Tuesday, February 27, 2024

Georgia Driver Hit with $1.4 Million Fine for Speeding at 90 MPH in a 55 MPH Zone

 Georgia Driver Hit with $1.4 Million Fine for Speeding at 90 MPH in a 55 MPH Zone

A Georgia resident faced an astonishing $1.4 million ticket last month after being pulled over for speeding on a freeway. Connor Cato was driving through Savannah on September 2 when he was caught going 90 miles per hour in a 55-mile-per-hour zone by the Georgia State Patrol.

Anticipating a 'super speeder' ticket due to exceeding the speed limit by 35 miles, Cato was surprised by the excessively high fine, far beyond the usual $1,000 maximum. Suspecting a mistake, he contacted the court, only to be informed that he must either pay the astronomical amount or appear in court on December 21 at 1:30 pm.

According to Cato, the court representative stated, '"$1.4 million," the lady told me on the phone. I said, "This might be a typo," and she said, "No, sir, you either pay the amount on the ticket or you come to court on December 21 at 1.30 pm."'

Later, Cato discovered that the exorbitant $1.4 million fine was merely a placeholder generated by e-citation software used by the local Recorder’s Court for 'super speeders.' The actual fine would be determined by a judge during Cato's mandatory court appearance.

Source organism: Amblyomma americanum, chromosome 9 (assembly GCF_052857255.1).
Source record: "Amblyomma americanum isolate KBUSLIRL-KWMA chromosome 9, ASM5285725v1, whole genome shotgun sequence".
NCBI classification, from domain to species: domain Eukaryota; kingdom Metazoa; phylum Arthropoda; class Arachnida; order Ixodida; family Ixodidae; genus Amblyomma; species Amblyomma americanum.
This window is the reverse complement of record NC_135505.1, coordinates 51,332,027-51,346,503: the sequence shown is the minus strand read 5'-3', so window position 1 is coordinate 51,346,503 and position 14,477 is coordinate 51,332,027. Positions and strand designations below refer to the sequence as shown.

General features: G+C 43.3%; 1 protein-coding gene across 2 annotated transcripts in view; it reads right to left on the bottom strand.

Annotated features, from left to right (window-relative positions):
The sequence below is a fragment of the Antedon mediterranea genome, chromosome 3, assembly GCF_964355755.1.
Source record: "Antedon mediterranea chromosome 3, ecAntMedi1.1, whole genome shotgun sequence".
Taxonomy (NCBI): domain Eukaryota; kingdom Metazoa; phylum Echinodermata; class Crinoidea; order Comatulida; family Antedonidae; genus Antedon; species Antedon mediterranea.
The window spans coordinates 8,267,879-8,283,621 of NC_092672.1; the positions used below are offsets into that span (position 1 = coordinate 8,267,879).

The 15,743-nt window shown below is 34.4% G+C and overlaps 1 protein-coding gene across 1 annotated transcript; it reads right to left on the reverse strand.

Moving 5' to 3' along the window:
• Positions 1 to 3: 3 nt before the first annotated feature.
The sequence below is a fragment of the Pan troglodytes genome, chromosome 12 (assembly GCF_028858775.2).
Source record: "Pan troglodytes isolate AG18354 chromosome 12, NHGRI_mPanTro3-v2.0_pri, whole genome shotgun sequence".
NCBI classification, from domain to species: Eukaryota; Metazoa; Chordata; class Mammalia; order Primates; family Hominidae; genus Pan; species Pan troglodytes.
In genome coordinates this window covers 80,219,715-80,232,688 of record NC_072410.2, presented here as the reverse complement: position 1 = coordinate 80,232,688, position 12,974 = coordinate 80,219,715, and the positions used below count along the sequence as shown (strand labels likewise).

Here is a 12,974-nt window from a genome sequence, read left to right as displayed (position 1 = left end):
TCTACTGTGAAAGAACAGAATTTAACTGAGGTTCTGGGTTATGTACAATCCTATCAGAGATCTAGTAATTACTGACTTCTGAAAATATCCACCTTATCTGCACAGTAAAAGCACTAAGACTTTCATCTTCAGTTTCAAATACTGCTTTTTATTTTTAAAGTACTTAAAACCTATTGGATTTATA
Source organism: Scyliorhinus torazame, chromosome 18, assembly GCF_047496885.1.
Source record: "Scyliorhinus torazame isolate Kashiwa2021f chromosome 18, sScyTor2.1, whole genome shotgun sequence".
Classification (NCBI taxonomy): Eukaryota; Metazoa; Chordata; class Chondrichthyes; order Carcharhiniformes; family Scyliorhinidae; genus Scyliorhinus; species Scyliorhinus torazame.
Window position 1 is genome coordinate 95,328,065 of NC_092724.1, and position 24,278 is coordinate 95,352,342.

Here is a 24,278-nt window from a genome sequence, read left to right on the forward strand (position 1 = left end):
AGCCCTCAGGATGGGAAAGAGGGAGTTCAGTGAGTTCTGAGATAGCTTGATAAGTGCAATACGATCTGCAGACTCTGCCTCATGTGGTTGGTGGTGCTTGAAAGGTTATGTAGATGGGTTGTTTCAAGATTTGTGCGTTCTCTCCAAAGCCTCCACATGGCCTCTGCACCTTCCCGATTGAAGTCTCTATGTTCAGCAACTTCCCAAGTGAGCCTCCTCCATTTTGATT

Joshua Peacock, a spokesperson for Savannah’s city government, clarified that the intention was not to intimidate individuals into court. He explained, 'The programmers who designed the software used the largest number possible because super speeder tickets are a mandatory court appearance and do not have a fine amount attached to them when issued by police.'

Although the city has employed this system since 2017, they acknowledge the need to adjust the placeholder language to prevent confusion. Criminal defense attorney Sneh Patel expressed astonishment at the initial fine, stating that he had never encountered such a high amount for a misdemeanor traffic violation.

In Georgia, misdemeanor traffic violation fines cannot exceed $1,000, along with state-mandated costs. Patel emphasized that even for a misdemeanor of high and aggravated nature, the fine would typically be $5,000. He added that bond amounts exceeding $5,000 are usually reserved for more serious offenses, such as drug trafficking, murder, aggravated assault, or for individuals expected to evade their upcoming court date.

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